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Photo: Myrna MacDonald.

Wanted: chubby, diabetic cats

Researchers at the Western College of Veterinary Medicine (WCVM) are investigating whether a diabetes therapy that's already used for people may also help cats overcome the disease.

"Diabetes in cats and in people are very similar diseases," explains Dr. Meg Scuderi, a small animal internal medicine resident at the WCVM.

"People with Type 2 diabetes can go into remission and no longer need insulin injections, which happens in cats as well."

A hormone in humans, GLP-1, is key in treating diabetes. The hormone is naturally released when a person eats or when there's food in the stomach. It also helps to increase insulin secretion and to inform the brain when a person's stomach is full.

"They've been able to synthesis a synthetic version of this hormone[GLP-1], and that's used in some people now to treat their Type 2 diabetes. It increases insulin secretion and helps people feel fuller so they lose weight," says Scuderi.

Thanks to the synthetic version of GLP-1, people with diabetes have successfully lost weight. Researchers now want to try this hormone in overweight diabetic cats to see if it helps them lose weight and/or improves their diabetic control.

Scuderi and her research team — including WCVM professor Dr. Elisabeth Snead —are hoping to find people who are willing to enrol their cats into this unique study.

In return for their cats' participation, cat owners receive a health care package valued at $1,200. Fees for all blood work — including insulin levels and glucose curves — are covered by the study provided the cats complete the study.

In addition to their regular insulin injections, cats involved in the study will receive small injections of the synthetic GLP-1 to try and increase their satiety and elevate their insulin secretion levels. Clinicians will perform regular glucose curves and blood work so they can monitor each patient's progress.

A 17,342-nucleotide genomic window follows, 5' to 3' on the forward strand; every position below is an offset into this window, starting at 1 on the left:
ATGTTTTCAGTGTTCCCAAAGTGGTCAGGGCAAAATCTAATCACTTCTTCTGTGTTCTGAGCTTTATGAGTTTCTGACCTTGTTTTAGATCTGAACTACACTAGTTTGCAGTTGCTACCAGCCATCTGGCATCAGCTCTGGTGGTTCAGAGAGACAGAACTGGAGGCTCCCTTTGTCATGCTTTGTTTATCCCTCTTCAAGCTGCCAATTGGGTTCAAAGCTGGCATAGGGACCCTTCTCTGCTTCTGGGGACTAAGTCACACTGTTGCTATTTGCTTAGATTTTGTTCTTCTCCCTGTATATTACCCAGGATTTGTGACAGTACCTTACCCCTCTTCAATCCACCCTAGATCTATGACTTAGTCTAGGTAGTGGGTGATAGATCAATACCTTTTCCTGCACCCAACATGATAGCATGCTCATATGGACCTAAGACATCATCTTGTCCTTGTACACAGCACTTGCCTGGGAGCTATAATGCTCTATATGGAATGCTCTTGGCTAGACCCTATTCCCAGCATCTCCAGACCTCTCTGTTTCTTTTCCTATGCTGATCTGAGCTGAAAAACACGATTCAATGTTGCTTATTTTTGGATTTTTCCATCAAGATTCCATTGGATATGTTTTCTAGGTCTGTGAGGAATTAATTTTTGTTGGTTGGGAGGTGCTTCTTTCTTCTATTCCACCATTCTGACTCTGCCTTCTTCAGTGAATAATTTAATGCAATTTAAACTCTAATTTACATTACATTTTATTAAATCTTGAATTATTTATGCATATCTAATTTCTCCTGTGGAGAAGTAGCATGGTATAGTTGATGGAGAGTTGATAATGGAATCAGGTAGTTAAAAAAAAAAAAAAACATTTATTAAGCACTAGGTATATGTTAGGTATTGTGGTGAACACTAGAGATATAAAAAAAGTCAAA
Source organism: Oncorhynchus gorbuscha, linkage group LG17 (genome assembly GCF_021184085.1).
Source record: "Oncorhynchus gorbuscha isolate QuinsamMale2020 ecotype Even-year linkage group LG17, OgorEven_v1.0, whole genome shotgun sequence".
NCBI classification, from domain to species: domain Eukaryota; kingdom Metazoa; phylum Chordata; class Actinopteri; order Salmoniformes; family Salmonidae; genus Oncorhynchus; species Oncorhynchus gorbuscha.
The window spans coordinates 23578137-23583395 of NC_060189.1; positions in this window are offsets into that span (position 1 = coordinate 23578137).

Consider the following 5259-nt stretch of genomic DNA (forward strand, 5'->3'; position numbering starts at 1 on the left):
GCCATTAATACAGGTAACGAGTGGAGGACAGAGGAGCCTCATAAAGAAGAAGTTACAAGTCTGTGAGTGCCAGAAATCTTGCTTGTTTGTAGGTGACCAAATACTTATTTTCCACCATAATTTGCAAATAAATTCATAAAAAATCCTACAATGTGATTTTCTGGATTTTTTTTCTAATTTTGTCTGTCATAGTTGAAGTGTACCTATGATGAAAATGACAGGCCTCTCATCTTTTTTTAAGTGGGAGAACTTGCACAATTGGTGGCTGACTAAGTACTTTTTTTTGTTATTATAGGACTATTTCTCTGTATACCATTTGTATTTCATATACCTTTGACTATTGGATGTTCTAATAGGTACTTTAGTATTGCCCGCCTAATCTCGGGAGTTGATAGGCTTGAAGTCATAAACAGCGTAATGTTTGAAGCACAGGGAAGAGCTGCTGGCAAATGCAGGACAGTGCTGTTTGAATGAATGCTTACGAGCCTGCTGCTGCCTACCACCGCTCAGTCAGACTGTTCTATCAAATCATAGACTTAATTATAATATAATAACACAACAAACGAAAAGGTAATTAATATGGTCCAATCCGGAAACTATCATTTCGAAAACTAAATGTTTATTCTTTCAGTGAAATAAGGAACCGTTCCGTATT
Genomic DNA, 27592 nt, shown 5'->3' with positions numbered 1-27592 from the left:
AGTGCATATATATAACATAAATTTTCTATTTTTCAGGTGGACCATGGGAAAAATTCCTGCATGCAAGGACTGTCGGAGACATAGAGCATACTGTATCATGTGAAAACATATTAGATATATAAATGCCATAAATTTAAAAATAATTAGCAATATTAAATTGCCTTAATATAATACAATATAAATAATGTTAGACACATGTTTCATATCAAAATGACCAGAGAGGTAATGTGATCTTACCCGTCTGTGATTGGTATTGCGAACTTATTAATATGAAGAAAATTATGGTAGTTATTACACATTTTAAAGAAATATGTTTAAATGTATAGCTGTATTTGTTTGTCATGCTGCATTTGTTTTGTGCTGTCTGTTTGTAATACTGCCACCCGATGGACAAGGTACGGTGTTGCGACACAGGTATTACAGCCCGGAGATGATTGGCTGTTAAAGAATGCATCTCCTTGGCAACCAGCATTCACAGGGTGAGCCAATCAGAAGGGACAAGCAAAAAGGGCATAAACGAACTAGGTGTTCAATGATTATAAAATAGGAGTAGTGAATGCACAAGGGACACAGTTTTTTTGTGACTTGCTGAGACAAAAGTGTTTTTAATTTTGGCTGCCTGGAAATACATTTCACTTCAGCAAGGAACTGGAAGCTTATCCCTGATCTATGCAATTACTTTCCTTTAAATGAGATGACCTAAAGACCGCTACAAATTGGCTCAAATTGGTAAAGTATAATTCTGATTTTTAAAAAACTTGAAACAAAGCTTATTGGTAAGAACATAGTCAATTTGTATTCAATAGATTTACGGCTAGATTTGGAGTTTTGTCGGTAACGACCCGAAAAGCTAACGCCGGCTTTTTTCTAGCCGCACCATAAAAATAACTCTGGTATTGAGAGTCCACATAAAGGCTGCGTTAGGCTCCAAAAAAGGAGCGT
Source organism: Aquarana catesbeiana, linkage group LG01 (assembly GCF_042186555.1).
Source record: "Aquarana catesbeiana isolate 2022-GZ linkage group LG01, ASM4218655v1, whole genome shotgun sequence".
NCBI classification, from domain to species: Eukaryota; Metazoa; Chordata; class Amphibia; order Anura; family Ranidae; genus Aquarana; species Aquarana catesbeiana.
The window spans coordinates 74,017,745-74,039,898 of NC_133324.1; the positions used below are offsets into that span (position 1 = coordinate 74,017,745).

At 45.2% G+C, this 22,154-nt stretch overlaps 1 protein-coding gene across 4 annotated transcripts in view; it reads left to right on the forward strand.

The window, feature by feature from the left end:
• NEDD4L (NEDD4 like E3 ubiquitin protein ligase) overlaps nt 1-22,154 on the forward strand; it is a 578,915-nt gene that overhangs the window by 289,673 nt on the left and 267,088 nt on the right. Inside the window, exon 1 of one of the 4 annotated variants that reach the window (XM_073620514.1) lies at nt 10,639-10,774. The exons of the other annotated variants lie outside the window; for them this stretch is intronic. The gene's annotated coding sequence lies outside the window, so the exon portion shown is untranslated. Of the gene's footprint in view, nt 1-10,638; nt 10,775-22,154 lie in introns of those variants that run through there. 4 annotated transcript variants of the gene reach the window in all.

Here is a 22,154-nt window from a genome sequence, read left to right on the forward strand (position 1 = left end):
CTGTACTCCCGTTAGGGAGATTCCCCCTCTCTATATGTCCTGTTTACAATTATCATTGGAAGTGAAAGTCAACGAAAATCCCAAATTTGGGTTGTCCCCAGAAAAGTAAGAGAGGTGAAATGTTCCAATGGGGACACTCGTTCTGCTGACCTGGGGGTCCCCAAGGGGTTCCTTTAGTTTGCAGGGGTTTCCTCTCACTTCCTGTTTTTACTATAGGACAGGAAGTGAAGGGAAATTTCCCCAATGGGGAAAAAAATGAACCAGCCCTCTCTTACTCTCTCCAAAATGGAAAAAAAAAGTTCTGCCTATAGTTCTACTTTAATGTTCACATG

"The ultimate goal is for their cats to go into remission and not need insulin anymore," says Scuderi.

Before the study begins, enrolled cats will undergo a full physical exam including chest X-rays, abdominal ultrasounds, urinalysis and feline leukemia/FIV testing. The testing ensures that the study's animals are healthy and not suffering from other diseases besides diabetes mellitus.

Owners will bring their cats to the WCVM Veterinary Medical Centre a total of eight times over six months. The animals can be dropped off in the mornings, and blood work will be performed to measure levels of blood glucose, insulin and other hormones such as glucagon, adiponectin and leptin. Researchers will give the cats their food and insulin, and they will perform a blood glucose curve throughout the day.

"Most vets recommend having a blood glucose curve performed at these kinds of intervals anyway," says Scuderi. "It's the equivalent to going to their regular veterinarian for a blood glucose curve for follow-up to make sure they're on the right dose of insulin."

Only Scuderi, Snead or trained veterinary technologists will handle the cats using low-stress handling techniques. During the day, they'll be kept in a quiet cat room away from other pets.

As an extra perk, cat owners will also receive a free supply of Purina diabetic cat food during the six-month study.

"Most diabetic cats have great appetites, so [switching food] is usually not a problem," says Scuderi. "We offer both dry and canned food."

To be part of the study, cats must be diagnosed as diabetic and have been on glargine insulin for at least one month. Since the goal is to have participating cats lose weight, they must be considered normal weight to overweight. Eligible animals must also be receiving doses of Lantus® (glargine) insulin — the most common insulin used in cats.

Researchers have conducted studies targeting the synthetic GLP-1 in non-diabetic cats, but Scuderi says this will be the first project involving cats with diabetes.

"Healthy cats lost weight when given synthetic GLP-1," says Scuderi, adding that animals treated with synthetic GLP-1 haven't shown any serious side effects.

"The main side effect is weight loss, and that's what we want to see happen in these overweight, diabetic cats because it improves their diabetic control and increases the chance we get their diabetes into remission," says Scuderi. "Our hope is to get them to a better body weight so hopefully their diabetes will go into remission during the study."

If you wish to enrol your cat in this study, contact Dr. Meg Scuderi (scuderim@gmail.com; 306-966-7101) or Dr. Liz Snead (liz.snead@usask.ca; 306-966-7091).


Melissa Cavanagh of Winnipeg, Man., is a second-year veterinary student and the WCVM's research communications intern for the summer of 2013.
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